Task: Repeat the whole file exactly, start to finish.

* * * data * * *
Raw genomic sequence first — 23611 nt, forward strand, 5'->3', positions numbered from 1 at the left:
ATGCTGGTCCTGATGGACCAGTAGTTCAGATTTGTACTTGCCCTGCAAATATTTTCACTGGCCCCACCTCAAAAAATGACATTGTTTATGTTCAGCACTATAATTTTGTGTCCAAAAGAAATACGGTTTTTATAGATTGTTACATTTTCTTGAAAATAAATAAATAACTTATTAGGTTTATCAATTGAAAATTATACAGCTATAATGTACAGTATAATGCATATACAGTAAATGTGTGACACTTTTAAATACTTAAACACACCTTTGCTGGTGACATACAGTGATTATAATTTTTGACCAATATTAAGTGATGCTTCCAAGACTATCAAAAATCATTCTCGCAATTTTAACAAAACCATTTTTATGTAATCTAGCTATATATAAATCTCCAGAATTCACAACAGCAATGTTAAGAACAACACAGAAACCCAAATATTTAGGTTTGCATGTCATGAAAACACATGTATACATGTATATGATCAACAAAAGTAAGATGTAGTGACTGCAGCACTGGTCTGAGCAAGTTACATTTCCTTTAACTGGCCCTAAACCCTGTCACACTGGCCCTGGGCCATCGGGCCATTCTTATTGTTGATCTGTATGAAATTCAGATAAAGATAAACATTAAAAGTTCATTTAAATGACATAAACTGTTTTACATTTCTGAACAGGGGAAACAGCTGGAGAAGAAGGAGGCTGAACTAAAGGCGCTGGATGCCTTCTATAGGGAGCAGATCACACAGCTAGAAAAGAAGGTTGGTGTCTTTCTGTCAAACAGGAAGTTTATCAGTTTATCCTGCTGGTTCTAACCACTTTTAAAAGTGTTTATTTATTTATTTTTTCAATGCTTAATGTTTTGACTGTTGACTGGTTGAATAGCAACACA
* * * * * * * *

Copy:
Raw genomic sequence first — 23611 nt, forward strand, 5'->3', positions numbered from 1 at the left:
ATGCTGGTCCTGATGGACCAGTAGTTCAGATTTGTACTTGCCCTGCAAATATTTTCACTGGCCCCACCTCAAAAAATGACATTGTTTATGTTCAGCACTATAATTTTGTGTCCAAAAGAAATACGGTTTTTATAGATTGTTACATTTTCTTGAAAATAAATAAATAACTTATTAGGTTTATCAATTGAAAATTATACAGCTATAATGTACAGTATAATGCATATACAGTAAATGTGTGACACTTTTAAATACTTAAACACACCTTTGCTGGTGACATACAGTGATTATAATTTTTGACCAATATTAAGTGATGCTTCCAAGACTATCAAAAATCATTCTCGCAATTTTAACAAAACCATTTTTATGTAATCTAGCTATATATAAATCTCCAGAATTCACAACAGCAATGTTAAGAACAACACAGAAACCCAAATATTTAGGTTTGCATGTCATGAAAACACATGTATACATGTATATGATCAACAAAAGTAAGATGTAGTGACTGCAGCACTGGTCTGAGCAAGTTACATTTCCTTTAACTGGCCCTAAACCCTGTCACACTGGCCCTGGGCCATCGGGCCATTCTTATTGTTGATCTGTATGAAATTCAGATAAAGATAAACATTAAAAGTTCATTTAAATGACATAAACTGTTTTACATTTCTGAACAGGGGAAACAGCTGGAGAAGAAGGAGGCTGAACTAAAGGCGCTGGATGCCTTCTATAGGGAGCAGATCACACAGCTAGAAAAGAAGGTTGGTGTCTTTCTGTCAAACAGGAAGTTTATCAGTTTATCCTGCTGGTTCTAACCACTTTTAAAAGTGTTTATTTATTTATTTTTTCAATGCTTAATGTTTTGACTGTTGACTGGTTGAATAGCAACACA